The Veddas, generally known as the original inhabitants of Sri Lanka, are presently found in the Hunnasgiriya hills in central Sri Lanka down to the coastal areas of the island’s east. However, according to ethnographers and social anthropologists, the Veddas originally lived all over Sri Lanka.

Over the centuries, they were absorbed by the dominant Sinhala-Buddhist and Tamil communities through a process of give and take. It was osmosis, not subjugation, erasure or decimation as in some other parts of the world.

There has been racial admixture and mutual adoption of beliefs and practices. However, there remains a minuscule community of Veddas that has managed to remain a distinct group, constituting 1% of Sri Lanka’s population.

In his work Colonial Histories and Vädda Primitivism: An Unorthodox Reading of Kandy Period Texts, social anthropologist Gananath Obeyesekere says that a large part of the Vellassa, the Monaragala district and the region south of Namunukala, were known traditionally as Vedi Rata (Vedda land), though no Veddas live there now. The residents claim to be Sinhala Buddhists. This led Obeyesekere to investigate what happened to the Veddas.

In some of the remoter areas of this region, people would say that they were Veddas before they became Sinhala-Buddhist. They have a plethora of myths about their origin in the Vijaya-Kuveni marriage and their flight to forested areas having been driven out by Vijaya’s men.

Obeyesekere notes that the Mah?vamsa and the Pali chronicles are silent on the fate of Kuveni’s people – Veddas. He says that the “aboriginals” living now in poverty in Bintanna and Maha Oya had a history but that history has been ignored.

The Veddas lived in virtually every part of Sri Lanka during the period of the Kotte, Kandy and Gampola kingdoms, according to what Obeyesekere calls “intermediate texts”, not Pali chronicles, but palm leaf manuscripts written in simple Sinhala by local intellectuals and ordinary people.

He draws his material from the Vamsa katha, Vadi Vamsaya and Vanni Rajavaliya. Then there is the Vitti Pot, or “stories about episodes or events;” and finally, the Lekam Miti or land-tenure registers.

Obeyesekere points to a ritual known as Väddan andagahima, or “roll-call of the Veddas,” sung during the Kohomba kankariya ritual which suggests that the Vedda territory was practically coterminous with that of the land of the Kandyan Sinhalas. Over ninety Vedda villages fell in this area.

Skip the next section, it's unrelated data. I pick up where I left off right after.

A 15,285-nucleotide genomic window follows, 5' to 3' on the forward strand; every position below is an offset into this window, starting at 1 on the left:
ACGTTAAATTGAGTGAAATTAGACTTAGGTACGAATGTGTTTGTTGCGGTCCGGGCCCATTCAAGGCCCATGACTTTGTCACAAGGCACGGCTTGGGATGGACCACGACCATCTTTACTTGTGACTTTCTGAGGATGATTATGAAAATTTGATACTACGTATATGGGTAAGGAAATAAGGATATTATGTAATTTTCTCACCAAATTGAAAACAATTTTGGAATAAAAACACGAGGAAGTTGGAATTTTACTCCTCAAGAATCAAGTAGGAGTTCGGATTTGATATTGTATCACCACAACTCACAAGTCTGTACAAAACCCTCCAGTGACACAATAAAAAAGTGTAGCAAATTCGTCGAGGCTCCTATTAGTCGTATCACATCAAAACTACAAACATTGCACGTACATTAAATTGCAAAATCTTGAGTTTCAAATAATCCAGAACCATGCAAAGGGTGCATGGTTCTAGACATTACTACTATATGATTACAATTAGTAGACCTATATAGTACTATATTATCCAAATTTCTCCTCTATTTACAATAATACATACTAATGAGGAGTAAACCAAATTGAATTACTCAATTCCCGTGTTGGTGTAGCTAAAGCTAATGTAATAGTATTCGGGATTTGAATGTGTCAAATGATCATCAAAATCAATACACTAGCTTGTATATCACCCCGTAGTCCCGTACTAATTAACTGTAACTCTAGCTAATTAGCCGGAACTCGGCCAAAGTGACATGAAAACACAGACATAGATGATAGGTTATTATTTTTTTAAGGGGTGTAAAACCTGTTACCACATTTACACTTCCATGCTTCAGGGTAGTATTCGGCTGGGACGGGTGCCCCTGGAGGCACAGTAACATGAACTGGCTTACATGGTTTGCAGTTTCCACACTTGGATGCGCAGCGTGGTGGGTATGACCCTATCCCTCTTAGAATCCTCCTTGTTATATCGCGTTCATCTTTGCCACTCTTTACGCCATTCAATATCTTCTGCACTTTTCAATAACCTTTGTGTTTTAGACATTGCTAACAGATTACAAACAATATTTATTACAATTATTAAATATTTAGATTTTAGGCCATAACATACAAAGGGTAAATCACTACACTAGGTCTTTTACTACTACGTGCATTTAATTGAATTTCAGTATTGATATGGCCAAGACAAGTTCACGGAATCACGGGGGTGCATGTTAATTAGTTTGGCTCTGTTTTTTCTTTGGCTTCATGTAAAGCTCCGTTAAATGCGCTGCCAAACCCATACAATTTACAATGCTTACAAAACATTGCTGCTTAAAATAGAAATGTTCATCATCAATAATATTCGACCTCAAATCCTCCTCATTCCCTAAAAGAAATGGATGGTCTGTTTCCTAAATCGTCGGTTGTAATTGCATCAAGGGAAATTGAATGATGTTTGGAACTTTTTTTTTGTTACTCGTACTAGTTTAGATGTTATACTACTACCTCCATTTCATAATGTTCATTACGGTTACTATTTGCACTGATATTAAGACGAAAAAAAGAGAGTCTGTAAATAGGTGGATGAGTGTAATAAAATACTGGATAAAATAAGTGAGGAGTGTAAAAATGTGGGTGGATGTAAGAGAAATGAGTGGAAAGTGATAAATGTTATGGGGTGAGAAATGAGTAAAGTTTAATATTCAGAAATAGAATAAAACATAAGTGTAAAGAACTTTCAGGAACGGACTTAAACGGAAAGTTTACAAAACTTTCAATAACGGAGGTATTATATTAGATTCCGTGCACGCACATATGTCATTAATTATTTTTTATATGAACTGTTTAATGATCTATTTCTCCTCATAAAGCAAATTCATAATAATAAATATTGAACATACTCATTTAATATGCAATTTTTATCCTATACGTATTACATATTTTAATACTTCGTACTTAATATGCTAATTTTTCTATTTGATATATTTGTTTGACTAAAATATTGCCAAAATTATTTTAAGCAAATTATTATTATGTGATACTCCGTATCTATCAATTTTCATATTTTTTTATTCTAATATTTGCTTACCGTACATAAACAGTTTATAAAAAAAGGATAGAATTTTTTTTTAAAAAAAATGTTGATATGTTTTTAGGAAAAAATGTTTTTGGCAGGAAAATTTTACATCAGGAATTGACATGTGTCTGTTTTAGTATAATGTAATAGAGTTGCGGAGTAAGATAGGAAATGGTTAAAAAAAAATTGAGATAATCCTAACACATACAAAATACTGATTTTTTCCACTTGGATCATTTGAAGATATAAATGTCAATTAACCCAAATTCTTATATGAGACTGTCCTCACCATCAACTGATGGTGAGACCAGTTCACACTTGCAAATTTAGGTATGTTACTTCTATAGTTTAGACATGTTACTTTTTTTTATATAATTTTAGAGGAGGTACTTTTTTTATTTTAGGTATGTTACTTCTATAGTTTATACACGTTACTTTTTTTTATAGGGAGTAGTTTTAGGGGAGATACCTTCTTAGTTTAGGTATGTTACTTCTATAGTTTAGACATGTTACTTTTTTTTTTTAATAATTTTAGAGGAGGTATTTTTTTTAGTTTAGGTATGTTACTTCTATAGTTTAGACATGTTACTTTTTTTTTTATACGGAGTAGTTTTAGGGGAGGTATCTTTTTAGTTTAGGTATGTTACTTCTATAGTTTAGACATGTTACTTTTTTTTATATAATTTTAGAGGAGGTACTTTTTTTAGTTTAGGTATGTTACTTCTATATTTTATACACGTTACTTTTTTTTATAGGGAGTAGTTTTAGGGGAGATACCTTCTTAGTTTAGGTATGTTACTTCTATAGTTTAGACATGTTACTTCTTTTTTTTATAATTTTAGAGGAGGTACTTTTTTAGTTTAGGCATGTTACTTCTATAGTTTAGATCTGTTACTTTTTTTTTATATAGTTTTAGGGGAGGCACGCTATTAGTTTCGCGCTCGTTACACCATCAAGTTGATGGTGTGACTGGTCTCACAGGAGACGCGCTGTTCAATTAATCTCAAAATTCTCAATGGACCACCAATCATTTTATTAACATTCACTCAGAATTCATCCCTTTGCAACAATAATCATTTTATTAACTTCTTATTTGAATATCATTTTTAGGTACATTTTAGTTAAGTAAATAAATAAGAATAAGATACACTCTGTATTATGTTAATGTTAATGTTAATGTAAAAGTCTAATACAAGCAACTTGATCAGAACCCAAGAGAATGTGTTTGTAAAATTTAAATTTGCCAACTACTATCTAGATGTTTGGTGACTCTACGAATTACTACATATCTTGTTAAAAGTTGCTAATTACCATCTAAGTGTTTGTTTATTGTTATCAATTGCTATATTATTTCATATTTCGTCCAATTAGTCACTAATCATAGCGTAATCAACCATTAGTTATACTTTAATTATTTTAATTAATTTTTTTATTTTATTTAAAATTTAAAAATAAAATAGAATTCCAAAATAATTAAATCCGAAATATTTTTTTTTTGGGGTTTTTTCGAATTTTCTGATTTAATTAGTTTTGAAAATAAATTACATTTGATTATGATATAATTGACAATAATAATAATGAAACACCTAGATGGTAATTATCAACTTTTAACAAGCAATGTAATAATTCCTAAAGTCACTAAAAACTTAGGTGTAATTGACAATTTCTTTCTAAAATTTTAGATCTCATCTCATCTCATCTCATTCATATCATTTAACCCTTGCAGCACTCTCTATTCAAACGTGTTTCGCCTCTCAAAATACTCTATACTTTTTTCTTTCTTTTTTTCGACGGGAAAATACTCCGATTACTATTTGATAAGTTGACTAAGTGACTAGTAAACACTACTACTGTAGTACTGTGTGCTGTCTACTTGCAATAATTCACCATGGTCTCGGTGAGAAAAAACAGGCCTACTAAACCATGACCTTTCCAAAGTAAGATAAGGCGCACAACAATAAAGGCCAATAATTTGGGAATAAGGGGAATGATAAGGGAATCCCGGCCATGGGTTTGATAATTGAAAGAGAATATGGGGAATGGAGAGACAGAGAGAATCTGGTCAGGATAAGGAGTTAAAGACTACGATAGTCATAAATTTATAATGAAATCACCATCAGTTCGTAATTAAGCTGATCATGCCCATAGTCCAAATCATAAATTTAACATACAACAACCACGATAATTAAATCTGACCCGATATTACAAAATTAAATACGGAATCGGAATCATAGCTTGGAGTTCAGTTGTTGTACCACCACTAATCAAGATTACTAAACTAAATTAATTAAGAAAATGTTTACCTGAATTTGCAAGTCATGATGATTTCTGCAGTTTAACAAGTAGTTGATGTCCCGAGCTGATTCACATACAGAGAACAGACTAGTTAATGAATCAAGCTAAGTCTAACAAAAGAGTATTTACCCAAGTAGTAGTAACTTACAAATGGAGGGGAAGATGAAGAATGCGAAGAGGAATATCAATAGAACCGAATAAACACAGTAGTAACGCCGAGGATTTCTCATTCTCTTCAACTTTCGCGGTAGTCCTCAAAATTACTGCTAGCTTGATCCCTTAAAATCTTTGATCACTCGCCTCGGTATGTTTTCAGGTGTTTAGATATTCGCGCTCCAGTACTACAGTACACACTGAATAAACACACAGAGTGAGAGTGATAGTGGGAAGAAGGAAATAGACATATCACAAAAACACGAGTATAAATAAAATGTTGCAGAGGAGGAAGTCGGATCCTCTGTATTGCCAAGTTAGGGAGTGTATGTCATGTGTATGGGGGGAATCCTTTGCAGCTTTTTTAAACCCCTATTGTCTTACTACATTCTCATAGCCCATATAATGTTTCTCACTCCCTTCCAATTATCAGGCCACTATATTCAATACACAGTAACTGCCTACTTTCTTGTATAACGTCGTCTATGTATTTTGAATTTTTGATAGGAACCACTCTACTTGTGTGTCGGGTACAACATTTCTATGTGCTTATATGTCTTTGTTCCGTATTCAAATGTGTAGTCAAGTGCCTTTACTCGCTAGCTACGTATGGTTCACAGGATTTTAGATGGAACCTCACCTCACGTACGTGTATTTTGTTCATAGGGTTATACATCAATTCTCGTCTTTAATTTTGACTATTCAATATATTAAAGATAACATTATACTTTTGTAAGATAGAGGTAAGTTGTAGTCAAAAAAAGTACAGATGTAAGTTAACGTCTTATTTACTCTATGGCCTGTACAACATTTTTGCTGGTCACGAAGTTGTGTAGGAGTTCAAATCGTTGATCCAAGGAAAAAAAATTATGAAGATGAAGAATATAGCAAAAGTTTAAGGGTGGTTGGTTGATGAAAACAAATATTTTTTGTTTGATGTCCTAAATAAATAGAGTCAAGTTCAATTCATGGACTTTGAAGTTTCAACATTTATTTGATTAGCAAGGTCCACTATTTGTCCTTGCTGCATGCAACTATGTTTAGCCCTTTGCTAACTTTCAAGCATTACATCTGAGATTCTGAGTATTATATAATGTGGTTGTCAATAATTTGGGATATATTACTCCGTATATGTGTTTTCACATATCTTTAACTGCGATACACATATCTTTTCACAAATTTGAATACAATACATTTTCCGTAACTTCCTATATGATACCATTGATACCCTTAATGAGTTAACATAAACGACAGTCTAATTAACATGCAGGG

The Veddas lived in Asgiriya, Bogambara and Hantana, Batalagala, Gomiriya, Maturata, Hunnasgiriya, Lower Dumbara, Kotmale, Nuvara Eliya, Kehelgamuva and Uragala. Presently these are all Sinhala (and estate Tamil) areas.

Obeyesekere buttresses his case by pointing out that the kingdom of Vikramabahu III (1357–1374 AD) was founded in a village then called Katupulla that was ruled by a Vedda chief known as Katupulle Vedda. The Kandyan kings had a police force known as Katupulle Atto, a Veddas name.

Present day Matale was very different in the 17 th., Century. The leading families of Matale at the time of Rajasinha II’s rule (1629-1687) were Kulatunga Mudiyanse of Udupihilla, Vanigasekere Mudiyanse of Aluvihara, Candrasekere Mudiyanse of Dumbukola (Dambullal), Gamage Vedda and Hampat Vedda of Hulangamuva, who were Veddas with Sinhala honorific names.

The lands beyond were under the guardianship of Kannila Vedda, Herat Banda, Maha Tampala Vedda, Valli Vedda (a female?), and Mahakavudalla Vedda to name a few. During his own fieldwork in the late 1950s and early 60s Obeyesekere noted that the tradition was that many of the villages of Laggala Udasiya Pattu were once Vedda villages.

Obeyesekere found to his astonishment that there were Vedda female heads of territories called Vedda Mahages. They acted as guards of territories along with men.